April 28, 2017
"Ping pong" tourists are individuals who travel to the same place multiple times in order to take part in as many facets of the place as possible. This is especially true for visitors to the beautiful island country of New Zealand. Over a five year period between 2010 and 2016, roughly one third of NZ tourists were repeat visitors, according to Tourism New Zealand.
Adrian Lim, a Malaysian businessman, is one of those repeat visitors, having gone to New Zealand five times. By Lim's account, "I am not a person who likes to visit places in a rush, and if the places I have visited are worth coming back, I will be back again and again, just like I have been to Australia at least a dozen times.”
When Lim first traveled to New Zealand, he came to branch out into scenic photography and skiing. "New Zealand is just perfect for me to pursue these hobbies and to explore the different environments in different seasons. It is also a relaxing country that I can escape to from my rat race kind of life in my home country."
Lim and his family were hosted by the tour company The Road Trip, which is owned by Chris Cameron and has had at least 10 repeating clients in four years. As to why many tourists prefer to visit New Zealand, even multiple times, Cameron stated many people wish to visit both the north and south islands. New Zealand is also a relatively safe location compared to other countries.
Cameron also stated many repeat visitors end up spending quite a bit. "Helicopters, food wine … we had one client that spent $400 on a bottle of whiskey just because it was the best he could find, and they tend to spend a lot on Manuka honey." Evidence suggests most tourists who arrive to New Zealand for conferences later return with their families during the holidays, increasing the conversion rate. The number of tourists visiting New Zealand has started to grow rapidly to the point where hotels are selling out rooms long in advance.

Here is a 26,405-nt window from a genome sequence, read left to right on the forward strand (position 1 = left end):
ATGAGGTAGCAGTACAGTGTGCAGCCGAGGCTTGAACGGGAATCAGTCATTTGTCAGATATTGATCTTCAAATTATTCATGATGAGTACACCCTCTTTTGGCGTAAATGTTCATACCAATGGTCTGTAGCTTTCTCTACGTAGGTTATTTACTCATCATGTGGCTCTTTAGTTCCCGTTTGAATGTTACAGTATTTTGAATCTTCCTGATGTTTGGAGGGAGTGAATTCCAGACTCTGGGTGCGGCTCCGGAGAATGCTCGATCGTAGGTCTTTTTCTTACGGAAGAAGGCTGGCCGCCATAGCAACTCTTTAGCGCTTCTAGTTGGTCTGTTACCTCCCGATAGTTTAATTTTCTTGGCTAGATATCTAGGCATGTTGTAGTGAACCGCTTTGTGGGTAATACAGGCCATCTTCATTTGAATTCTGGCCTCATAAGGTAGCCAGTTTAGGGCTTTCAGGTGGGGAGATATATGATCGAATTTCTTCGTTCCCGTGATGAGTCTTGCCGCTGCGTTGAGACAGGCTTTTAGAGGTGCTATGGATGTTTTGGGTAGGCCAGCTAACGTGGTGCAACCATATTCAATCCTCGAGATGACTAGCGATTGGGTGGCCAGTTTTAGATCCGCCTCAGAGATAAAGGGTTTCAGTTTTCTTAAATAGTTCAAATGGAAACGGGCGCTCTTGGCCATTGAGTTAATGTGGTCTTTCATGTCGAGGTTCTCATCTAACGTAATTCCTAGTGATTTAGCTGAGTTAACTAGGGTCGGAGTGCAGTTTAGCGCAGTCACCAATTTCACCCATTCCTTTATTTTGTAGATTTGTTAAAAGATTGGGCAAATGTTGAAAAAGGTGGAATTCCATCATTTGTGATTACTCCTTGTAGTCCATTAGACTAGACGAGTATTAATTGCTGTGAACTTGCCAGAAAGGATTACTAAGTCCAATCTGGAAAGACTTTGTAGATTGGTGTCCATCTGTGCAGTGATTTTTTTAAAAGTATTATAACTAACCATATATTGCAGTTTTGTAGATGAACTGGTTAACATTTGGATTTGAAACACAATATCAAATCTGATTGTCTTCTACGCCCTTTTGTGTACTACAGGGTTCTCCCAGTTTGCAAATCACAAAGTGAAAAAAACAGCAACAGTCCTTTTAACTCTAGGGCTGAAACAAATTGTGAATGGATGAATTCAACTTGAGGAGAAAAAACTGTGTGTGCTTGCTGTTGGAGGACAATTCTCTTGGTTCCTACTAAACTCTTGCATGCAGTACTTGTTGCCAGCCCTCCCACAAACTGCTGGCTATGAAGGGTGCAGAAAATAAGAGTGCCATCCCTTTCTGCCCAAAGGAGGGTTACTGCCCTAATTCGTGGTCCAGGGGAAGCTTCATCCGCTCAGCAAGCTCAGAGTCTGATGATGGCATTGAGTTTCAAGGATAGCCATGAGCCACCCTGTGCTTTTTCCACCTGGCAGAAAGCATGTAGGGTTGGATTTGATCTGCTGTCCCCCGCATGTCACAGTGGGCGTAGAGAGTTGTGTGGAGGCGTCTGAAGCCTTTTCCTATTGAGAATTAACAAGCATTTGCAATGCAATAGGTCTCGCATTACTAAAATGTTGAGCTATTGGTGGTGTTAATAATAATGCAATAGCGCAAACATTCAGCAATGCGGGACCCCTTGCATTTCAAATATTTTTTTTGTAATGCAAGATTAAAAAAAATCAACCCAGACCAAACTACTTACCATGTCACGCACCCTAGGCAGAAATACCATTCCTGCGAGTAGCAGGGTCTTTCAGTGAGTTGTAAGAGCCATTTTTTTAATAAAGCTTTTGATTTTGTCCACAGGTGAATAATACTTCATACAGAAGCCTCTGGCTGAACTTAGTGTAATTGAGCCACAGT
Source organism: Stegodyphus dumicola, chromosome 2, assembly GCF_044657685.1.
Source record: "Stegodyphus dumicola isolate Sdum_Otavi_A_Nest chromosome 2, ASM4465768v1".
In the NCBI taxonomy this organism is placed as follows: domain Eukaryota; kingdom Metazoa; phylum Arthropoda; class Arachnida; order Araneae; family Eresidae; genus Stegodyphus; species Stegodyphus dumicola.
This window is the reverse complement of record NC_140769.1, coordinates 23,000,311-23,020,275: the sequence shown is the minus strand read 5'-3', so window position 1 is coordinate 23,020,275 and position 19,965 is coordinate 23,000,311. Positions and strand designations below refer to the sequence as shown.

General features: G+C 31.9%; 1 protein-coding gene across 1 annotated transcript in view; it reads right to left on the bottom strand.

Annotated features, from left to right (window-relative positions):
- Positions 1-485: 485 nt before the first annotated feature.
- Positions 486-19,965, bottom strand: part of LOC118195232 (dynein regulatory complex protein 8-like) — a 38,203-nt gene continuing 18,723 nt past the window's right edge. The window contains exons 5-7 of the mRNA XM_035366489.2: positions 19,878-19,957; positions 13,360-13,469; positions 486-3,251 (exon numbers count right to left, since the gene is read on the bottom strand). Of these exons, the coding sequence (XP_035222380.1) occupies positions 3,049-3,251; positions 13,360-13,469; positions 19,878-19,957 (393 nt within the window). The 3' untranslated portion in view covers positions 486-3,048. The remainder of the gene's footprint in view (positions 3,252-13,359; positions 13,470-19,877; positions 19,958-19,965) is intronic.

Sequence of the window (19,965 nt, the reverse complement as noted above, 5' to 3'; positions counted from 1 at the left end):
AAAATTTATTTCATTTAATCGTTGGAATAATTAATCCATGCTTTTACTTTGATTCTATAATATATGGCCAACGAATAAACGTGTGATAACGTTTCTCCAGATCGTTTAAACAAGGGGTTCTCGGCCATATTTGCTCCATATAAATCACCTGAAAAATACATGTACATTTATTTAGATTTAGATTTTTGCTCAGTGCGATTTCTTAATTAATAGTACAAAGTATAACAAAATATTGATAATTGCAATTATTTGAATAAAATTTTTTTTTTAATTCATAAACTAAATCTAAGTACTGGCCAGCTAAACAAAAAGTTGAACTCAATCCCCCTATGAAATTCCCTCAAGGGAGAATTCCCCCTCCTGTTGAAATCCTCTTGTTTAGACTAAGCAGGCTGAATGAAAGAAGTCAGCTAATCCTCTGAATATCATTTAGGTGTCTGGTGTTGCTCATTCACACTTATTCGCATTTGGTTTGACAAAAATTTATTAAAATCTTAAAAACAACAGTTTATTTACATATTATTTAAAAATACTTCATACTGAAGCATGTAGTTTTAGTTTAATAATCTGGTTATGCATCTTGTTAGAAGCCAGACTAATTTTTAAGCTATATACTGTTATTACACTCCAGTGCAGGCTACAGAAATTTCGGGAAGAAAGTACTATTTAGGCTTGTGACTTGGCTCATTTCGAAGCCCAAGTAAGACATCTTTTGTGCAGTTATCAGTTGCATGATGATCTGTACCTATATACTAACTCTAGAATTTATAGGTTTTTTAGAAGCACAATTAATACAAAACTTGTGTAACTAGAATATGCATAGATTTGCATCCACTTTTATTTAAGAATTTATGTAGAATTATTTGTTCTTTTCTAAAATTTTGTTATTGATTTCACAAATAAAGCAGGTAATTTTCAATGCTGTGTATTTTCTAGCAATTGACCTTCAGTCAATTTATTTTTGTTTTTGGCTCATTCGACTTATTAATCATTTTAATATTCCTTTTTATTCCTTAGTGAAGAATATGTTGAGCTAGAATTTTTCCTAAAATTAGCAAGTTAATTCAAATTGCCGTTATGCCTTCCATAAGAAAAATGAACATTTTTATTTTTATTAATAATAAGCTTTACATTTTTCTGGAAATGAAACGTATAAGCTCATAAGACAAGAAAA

NZ tourist companies are hoping to keep inspiring repeat visitors. Tourism numbers have increased by 12 percent since 2016 and are predicted to continue. "If immediate solutions aren't found, it is unlikely we will continue to grow at current levels," said Dean Humphries, who is the national director of hotels at Colliers International. "If we are going to continue to see more tourists come into the country, where do they go?"
Throughout the year, New Zealand hotel occupancy is 86 percent. With such an influx, some locals are concerned New Zealand is attracting too many tourists while others are focused on expanding in the hopes of accommodating the growth. It is hard to predict if "ping pong" tourists will continue to be a popular trend in New Zealand, but it seems the locals and the country's institutions are preparing for the best and worst outcomes.
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